How a royal changed the game

Jennifer Shahade, a chess master and 2002 U.S. Women's champion, is the author of a forthcoming book on women in the male-dominated world of chess.

When dopey spy comedian Austin Powers sits down to play chess with a buxom, barely clad opponent in “Austin Powers: The Spy Who Shagged Me,” the competition quickly turns to foreplay, with chess pieces used as props. This is meant to be funny -- what could be more removed from sex than chess, with its reputation as an activity dominated by stodgy males? In medieval Europe such an erotic scene would not have seemed so farfetched. It was commonplace for women and men to play chess in equal numbers, and the game was often a legitimate courtship activity for young lovers. Chess illustrations in old troubadour texts were code for intimacy -- chess pornography.

“The queen sent out vibrations that sexualized the playing field,” writes Marilyn Yalom in “Birth of the Chess Queen: A History,” in which she unravels the history of the game’s most powerful piece. The queen did not even exist in the game’s earliest ancestor, India’s chatarunga. The queen replaced the vizier, a male messenger to the king, when Persian traders brought chess to Europe.

Yalom, author of cultural histories of the breast and the wife, writes passionately and accessibly about this esoteric topic. She follows the chess queen’s appearance and development, twining together royal history and chess history. She argues that the real queens of European history paved the way for their board game equivalents and tracks actual and chess queens on a whirlwind tour of Europe, from Iceland to Russia. Along the way, she writes capsule biographies of Toda of Navarre, Isabella of Castile and Elizabeth I of England.


Like the vizier, the original queen could only move diagonally, one square at a time. Her short, crooked movements were seen as a symbolic sin, morally inferior to the straight movements of rooks and kings. As one medieval commentator wrote: “[Her] move is aslant only, because women are so greedy that they will take nothing except by rapine and injustice.” Toward the end of the 15th century, during the reign of Queen Isabella, the chess queen’s mobility multiplied, making her the most powerful piece on the board. There are three major ways of understanding the drastic change. Chess players might argue that the rules were adopted to make the game itself more perfect, a better blend of tactics and strategy. In this view, the queen, the weakest piece on the medieval board, may have been singled out because she was the quickest route to radically changing the game’s pace. Another interpretation is that modern chess, the rules of which have not substantially changed since 1500, was just one of several viable forms. According to this theory, the game could easily have solidified in a different way, perhaps with super-knights or power-rooks.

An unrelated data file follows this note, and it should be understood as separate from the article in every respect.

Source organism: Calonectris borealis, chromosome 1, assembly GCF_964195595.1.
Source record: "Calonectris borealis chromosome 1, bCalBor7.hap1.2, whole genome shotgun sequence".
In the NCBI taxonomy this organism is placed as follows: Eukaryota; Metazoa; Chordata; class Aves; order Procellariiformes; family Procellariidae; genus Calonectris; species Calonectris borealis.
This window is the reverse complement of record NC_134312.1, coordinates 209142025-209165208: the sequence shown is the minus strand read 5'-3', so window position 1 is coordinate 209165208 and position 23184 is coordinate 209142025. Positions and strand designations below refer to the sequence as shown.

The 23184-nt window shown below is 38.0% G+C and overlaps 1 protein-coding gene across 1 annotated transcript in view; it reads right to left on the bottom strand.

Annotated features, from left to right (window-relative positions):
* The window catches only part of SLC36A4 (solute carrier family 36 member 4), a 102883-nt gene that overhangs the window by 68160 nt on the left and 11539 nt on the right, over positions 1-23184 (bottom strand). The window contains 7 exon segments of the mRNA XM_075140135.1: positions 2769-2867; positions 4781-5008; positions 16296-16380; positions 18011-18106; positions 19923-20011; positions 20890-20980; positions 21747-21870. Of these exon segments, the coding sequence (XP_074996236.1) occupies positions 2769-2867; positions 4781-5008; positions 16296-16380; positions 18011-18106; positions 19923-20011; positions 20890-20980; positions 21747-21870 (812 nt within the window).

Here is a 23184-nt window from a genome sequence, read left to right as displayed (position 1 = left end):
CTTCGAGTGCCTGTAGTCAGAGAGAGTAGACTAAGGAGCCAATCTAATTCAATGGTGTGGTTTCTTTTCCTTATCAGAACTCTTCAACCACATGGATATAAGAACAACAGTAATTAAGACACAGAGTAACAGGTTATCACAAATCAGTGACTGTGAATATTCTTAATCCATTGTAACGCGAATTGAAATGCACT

Yalom prefers a third interpretation: that chess’ evolution reflected the society in which it was played and that the queen’s development mirrored the awesome status of a handful of female monarchs. Entranced by the poetic synchronicity between the rise of the chess queen and Queen Isabella, she writes, “A militant queen more powerful than her husband had arisen in Castile; why not on the chessboard as well?” Later, she wonders whether medieval chess players “unconsciously redesigned the queen on the model of the all-powerful Isabella.”